Today, I am positively thrilled to announce one of the most exciting new offers ever on Wine Access: the 2013 Favia Wines Quarzo Syrah. Favia is the namesake project of one of Napa’s greatest power couples—Andy Erickson and Annie Favia. Only recently have Annie and Andy opened up their cellars to Wine Access, and landing an allocation of Quarzo is a coup unlike almost any other. But, wait, it gets better:
Andy and Annie are offering up the 2013 and 2014 vintages of Quarzo—as well as the 2013 and 2014 vintages of Rompecabezas to Wine Access clients. We’ll be releasing each vintage one at a time, over the next couple of months. Think of this as a chance to lock in a mini-vertical showcasing Parker’s “game-changer” 2013 vintage and Spectator’s “dream” 2014 vintage. Stylistically, Quarzo is the couple’s Northern Rhône-inspired gem, while Rompecabezas is their ode the Southern-Rhone’s warmth and generosity—but both are crafted for lovers of Napa opulence. Of the 284 cases produced of 2013 Quarzo, our allocation is a tiny fraction of that offered at $75 per bottle.
Why is this so special, and why do these wines belong in every serious wine lover’s possession? Here’s why.
The Power Couple
Andy’s first winemaking job was with John Kongsgaard at Newton, and then Bob Levy of Harlan scooped him up to assist at BOND. Later, he became the winemaker at Ovid, Arietta, Screaming Eagle, and Dalla Valle. Annie’s viticultural work began with David Abreu, shepherding Napa’s Grand Cru vineyards for Harlan, Screaming Eagle, Ovid, Sloan, Bryant, Colgin, and Staglin.
The Silent “No Hype” Release
Together in 2003, Andy and Annie quietly launched Favia, which stands as a reflection of the couple’s most dedicated work. Sourced from the celebrated gem of Shake Ridge Ranch in the Sierra foothills, Quarzo is vinified at the couple’s tiny home winery in Coombsville. It is focused, savory, muscular and dense, and shows tons of smoky and exotic aromatic complexity. Quarzo truly walks beautifully between two worlds: It’s a Northern Rhône-inspired gem crafted for lovers of Napa opulence.
Favia was not launched by hyping the 100-point and near-perfect critical scores that Andy Erickson has accumulated. In fact, for the first several years, no Favia wines were even submitted for review. Instead, Andy and Annie—who have laid their hands on some of the highest-profile wines in California for two decades now—started Favia with a whisper, offering the wines exclusively to their mailing list and a handful of select restaurants. Thomas Keller’s The French Laundry was one of their strongest early supporters.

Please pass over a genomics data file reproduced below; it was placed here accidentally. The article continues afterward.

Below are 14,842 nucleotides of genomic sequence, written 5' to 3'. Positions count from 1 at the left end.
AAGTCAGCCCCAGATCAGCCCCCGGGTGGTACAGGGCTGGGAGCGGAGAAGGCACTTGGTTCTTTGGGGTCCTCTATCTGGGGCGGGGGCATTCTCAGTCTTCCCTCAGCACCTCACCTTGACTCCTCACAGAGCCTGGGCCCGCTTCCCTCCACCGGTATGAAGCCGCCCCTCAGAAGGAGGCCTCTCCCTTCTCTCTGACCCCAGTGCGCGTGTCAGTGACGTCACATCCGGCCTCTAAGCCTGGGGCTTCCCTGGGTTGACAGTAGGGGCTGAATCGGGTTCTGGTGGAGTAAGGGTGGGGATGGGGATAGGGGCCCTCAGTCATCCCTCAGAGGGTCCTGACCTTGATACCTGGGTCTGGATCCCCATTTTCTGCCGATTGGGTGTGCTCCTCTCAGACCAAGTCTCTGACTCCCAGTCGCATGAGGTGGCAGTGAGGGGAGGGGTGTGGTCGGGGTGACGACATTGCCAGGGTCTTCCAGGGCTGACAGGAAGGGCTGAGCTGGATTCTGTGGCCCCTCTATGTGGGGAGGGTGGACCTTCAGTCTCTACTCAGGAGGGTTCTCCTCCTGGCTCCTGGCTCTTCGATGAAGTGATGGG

Mailing list members and Michelin-level diners were thrilled, naturally, and word started leaking out. Press followed. But the coverage didn’t just focus on the predictable—husband and wife, two top Napa talents, teaming up for a project—but also on Favia’s unique vineyard sources. Instead of focusing strictly on Napa, Favia would also explore the potential of the ancient granite soils of the Sierre Foothills, where Favia and Erickson could apply their expertise to something that is tough to find in Napa: A vineyard source that feels natural, wild, and far-flung—the kind that is kindling a sense of discovery not only in them, but in California luminaries like Helen Keplinger of (Carte Blanche, Grace Family, Bryant) and Morgan Twain-Peterson MW (Bedrock Wine Co.) who came to Shake Ridge once Favia and Erickson had discovered its potential. Amador County was that place—“where the good stuff is,” according to Erickson.
Anne Kraemer’s Shake Ridge Ranch in Amador County consists of hills and valleys that result in vineyards of different aspects. Straddling a ridge at nearly 2,000 feet, the diurnal shift is staggering: The temperature can plummet 50 degrees between the heat of the afternoon and the chilly nights, a condition that results in beautiful natural acidity. High, arid and steep, like the Priorat region of Spain, the vineyard consists of iron-rich red soils that are reminiscent of Oakville, and also contain quartz in delicate flecks and in chunks the size of car batteries.
The terrain allows Erickson and Favia to flex muscles that might go underutilized in Napa: Favia trains the Syrah vines in a modified “V” to increase sun exposure, and Erickson has elected to do some whole-cluster fermentation.
That kind of commitment and daring shows a team that, in spite of their accolades, is unafraid to throw off the yoke of expectations and try something new. The 2013 Quarzo is a gorgeous expression of Syrah from this special site. Muscular and dense yet beautifully delineated, it is rich in black cherry, black pepper, and vanillin. Don’t miss this chance at two legends’ truly ambitious project.
Keep on the lookout for our upcoming Favia releases. These are benchmark wines, and what we’re proudly declaring some of—if not the—most-special offerings to-date on Wine Access.
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